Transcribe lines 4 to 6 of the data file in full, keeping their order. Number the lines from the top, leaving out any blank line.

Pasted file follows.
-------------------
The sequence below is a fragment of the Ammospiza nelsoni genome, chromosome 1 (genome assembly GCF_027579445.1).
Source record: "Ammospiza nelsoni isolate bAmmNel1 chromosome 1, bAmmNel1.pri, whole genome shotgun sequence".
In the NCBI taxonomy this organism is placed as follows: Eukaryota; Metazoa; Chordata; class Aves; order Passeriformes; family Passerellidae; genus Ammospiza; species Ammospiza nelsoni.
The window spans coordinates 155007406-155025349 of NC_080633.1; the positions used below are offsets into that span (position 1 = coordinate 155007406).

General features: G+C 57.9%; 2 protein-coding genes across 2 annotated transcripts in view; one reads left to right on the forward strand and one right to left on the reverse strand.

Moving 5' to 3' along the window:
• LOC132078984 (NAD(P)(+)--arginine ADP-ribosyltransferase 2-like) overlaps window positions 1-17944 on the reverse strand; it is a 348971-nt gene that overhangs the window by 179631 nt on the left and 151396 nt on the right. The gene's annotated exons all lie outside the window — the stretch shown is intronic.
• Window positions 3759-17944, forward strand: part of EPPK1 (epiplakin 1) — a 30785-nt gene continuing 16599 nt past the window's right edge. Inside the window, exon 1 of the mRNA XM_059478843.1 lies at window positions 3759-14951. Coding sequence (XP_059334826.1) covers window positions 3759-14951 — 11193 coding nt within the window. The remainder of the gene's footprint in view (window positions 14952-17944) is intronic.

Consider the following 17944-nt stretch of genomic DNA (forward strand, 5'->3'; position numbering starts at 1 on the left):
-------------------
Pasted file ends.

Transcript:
The window spans coordinates 155007406-155025349 of NC_080633.1; the positions used below are offsets into that span (position 1 = coordinate 155007406).

General features: G+C 57.9%; 2 protein-coding genes across 2 annotated transcripts in view; one reads left to right on the forward strand and one right to left on the reverse strand.

Moving 5' to 3' along the window: